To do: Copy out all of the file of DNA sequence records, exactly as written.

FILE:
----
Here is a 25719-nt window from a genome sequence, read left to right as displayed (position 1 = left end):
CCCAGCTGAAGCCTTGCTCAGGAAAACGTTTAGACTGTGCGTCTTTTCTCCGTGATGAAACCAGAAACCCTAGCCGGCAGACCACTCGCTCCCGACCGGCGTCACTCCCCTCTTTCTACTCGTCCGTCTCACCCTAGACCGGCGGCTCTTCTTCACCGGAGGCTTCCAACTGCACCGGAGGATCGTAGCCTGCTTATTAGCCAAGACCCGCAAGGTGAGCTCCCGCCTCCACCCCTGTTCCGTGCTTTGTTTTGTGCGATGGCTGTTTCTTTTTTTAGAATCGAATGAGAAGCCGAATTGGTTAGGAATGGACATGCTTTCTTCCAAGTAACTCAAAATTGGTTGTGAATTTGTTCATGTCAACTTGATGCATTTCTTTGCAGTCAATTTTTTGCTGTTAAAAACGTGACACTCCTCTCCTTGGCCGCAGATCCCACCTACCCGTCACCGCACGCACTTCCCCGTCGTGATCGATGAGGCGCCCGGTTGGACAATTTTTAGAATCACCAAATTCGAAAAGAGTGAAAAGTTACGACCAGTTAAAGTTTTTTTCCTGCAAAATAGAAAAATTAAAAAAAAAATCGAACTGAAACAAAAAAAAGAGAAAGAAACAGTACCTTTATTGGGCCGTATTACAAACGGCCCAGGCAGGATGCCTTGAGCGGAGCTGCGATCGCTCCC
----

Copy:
Here is a 25719-nt window from a genome sequence, read left to right as displayed (position 1 = left end):
CCCAGCTGAAGCCTTGCTCAGGAAAACGTTTAGACTGTGCGTCTTTTCTCCGTGATGAAACCAGAAACCCTAGCCGGCAGACCACTCGCTCCCGACCGGCGTCACTCCCCTCTTTCTACTCGTCCGTCTCACCCTAGACCGGCGGCTCTTCTTCACCGGAGGCTTCCAACTGCACCGGAGGATCGTAGCCTGCTTATTAGCCAAGACCCGCAAGGTGAGCTCCCGCCTCCACCCCTGTTCCGTGCTTTGTTTTGTGCGATGGCTGTTTCTTTTTTTAGAATCGAATGAGAAGCCGAATTGGTTAGGAATGGACATGCTTTCTTCCAAGTAACTCAAAATTGGTTGTGAATTTGTTCATGTCAACTTGATGCATTTCTTTGCAGTCAATTTTTTGCTGTTAAAAACGTGACACTCCTCTCCTTGGCCGCAGATCCCACCTACCCGTCACCGCACGCACTTCCCCGTCGTGATCGATGAGGCGCCCGGTTGGACAATTTTTAGAATCACCAAATTCGAAAAGAGTGAAAAGTTACGACCAGTTAAAGTTTTTTTCCTGCAAAATAGAAAAATTAAAAAAAAAATCGAACTGAAACAAAAAAAAGAGAAAGAAACAGTACCTTTATTGGGCCGTATTACAAACGGCCCAGGCAGGATGCCTTGAGCGGAGCTGCGATCGCTCCC